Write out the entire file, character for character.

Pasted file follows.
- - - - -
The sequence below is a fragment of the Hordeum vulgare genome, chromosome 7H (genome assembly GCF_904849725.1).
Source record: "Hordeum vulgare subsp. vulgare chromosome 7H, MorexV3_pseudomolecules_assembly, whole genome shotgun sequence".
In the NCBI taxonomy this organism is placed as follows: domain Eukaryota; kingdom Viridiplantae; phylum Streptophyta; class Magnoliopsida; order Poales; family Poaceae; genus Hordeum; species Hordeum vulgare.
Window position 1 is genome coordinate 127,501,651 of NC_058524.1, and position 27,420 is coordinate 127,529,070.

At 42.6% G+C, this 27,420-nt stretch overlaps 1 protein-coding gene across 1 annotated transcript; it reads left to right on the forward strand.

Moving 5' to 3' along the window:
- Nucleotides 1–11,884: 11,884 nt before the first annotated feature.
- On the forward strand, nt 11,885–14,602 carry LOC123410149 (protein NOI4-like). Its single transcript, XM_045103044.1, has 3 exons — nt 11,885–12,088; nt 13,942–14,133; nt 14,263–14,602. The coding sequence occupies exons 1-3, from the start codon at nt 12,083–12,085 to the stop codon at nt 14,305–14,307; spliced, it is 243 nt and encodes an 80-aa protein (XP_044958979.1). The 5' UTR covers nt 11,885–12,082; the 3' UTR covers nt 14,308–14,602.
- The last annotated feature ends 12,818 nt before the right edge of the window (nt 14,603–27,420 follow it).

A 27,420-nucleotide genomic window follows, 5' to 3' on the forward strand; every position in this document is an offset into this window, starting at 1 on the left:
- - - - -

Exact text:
The sequence below is a fragment of the Hordeum vulgare genome, chromosome 7H (genome assembly GCF_904849725.1).
Source record: "Hordeum vulgare subsp. vulgare chromosome 7H, MorexV3_pseudomolecules_assembly, whole genome shotgun sequence".
In the NCBI taxonomy this organism is placed as follows: domain Eukaryota; kingdom Viridiplantae; phylum Streptophyta; class Magnoliopsida; order Poales; family Poaceae; genus Hordeum; species Hordeum vulgare.
Window position 1 is genome coordinate 127,501,651 of NC_058524.1, and position 27,420 is coordinate 127,529,070.

At 42.6% G+C, this 27,420-nt stretch overlaps 1 protein-coding gene across 1 annotated transcript; it reads left to right on the forward strand.

Moving 5' to 3' along the window:
- Nucleotides 1–11,884: 11,884 nt before the first annotated feature.
- On the forward strand, nt 11,885–14,602 carry LOC123410149 (protein NOI4-like). Its single transcript, XM_045103044.1, has 3 exons — nt 11,885–12,088; nt 13,942–14,133; nt 14,263–14,602. The coding sequence occupies exons 1-3, from the start codon at nt 12,083–12,085 to the stop codon at nt 14,305–14,307; spliced, it is 243 nt and encodes an 80-aa protein (XP_044958979.1). The 5' UTR covers nt 11,885–12,082; the 3' UTR covers nt 14,308–14,602.
- The last annotated feature ends 12,818 nt before the right edge of the window (nt 14,603–27,420 follow it).

A 27,420-nucleotide genomic window follows, 5' to 3' on the forward strand; every position in this document is an offset into this window, starting at 1 on the left: